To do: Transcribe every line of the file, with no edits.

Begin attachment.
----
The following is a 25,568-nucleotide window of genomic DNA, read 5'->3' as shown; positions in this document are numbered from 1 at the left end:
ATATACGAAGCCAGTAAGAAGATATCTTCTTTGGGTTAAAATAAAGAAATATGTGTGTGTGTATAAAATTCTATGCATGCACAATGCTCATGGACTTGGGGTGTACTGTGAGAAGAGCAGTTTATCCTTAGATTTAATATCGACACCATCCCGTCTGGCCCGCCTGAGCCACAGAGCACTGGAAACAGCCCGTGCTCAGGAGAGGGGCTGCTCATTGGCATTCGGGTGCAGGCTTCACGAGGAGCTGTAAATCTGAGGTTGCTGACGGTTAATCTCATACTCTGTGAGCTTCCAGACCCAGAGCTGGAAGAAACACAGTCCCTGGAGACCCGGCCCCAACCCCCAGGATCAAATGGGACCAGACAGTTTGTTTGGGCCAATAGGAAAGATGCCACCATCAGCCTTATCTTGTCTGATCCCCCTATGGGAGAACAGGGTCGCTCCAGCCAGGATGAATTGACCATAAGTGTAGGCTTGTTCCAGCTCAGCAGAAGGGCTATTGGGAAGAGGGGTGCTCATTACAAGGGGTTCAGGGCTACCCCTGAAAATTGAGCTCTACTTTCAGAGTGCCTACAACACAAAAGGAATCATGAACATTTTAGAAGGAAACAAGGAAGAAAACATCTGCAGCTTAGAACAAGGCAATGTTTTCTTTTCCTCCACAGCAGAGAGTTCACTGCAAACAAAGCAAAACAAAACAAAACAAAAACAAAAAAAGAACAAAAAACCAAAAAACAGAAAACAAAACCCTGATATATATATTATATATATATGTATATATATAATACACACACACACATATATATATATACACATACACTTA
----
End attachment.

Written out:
The following is a 25,568-nucleotide window of genomic DNA, read 5'->3' as shown; positions in this document are numbered from 1 at the left end:
ATATACGAAGCCAGTAAGAAGATATCTTCTTTGGGTTAAAATAAAGAAATATGTGTGTGTGTATAAAATTCTATGCATGCACAATGCTCATGGACTTGGGGTGTACTGTGAGAAGAGCAGTTTATCCTTAGATTTAATATCGACACCATCCCGTCTGGCCCGCCTGAGCCACAGAGCACTGGAAACAGCCCGTGCTCAGGAGAGGGGCTGCTCATTGGCATTCGGGTGCAGGCTTCACGAGGAGCTGTAAATCTGAGGTTGCTGACGGTTAATCTCATACTCTGTGAGCTTCCAGACCCAGAGCTGGAAGAAACACAGTCCCTGGAGACCCGGCCCCAACCCCCAGGATCAAATGGGACCAGACAGTTTGTTTGGGCCAATAGGAAAGATGCCACCATCAGCCTTATCTTGTCTGATCCCCCTATGGGAGAACAGGGTCGCTCCAGCCAGGATGAATTGACCATAAGTGTAGGCTTGTTCCAGCTCAGCAGAAGGGCTATTGGGAAGAGGGGTGCTCATTACAAGGGGTTCAGGGCTACCCCTGAAAATTGAGCTCTACTTTCAGAGTGCCTACAACACAAAAGGAATCATGAACATTTTAGAAGGAAACAAGGAAGAAAACATCTGCAGCTTAGAACAAGGCAATGTTTTCTTTTCCTCCACAGCAGAGAGTTCACTGCAAACAAAGCAAAACAAAACAAAACAAAAACAAAAAAAGAACAAAAAACCAAAAAACAGAAAACAAAACCCTGATATATATATTATATATATATGTATATATATAATACACACACACACATATATATATATACACATACACTTA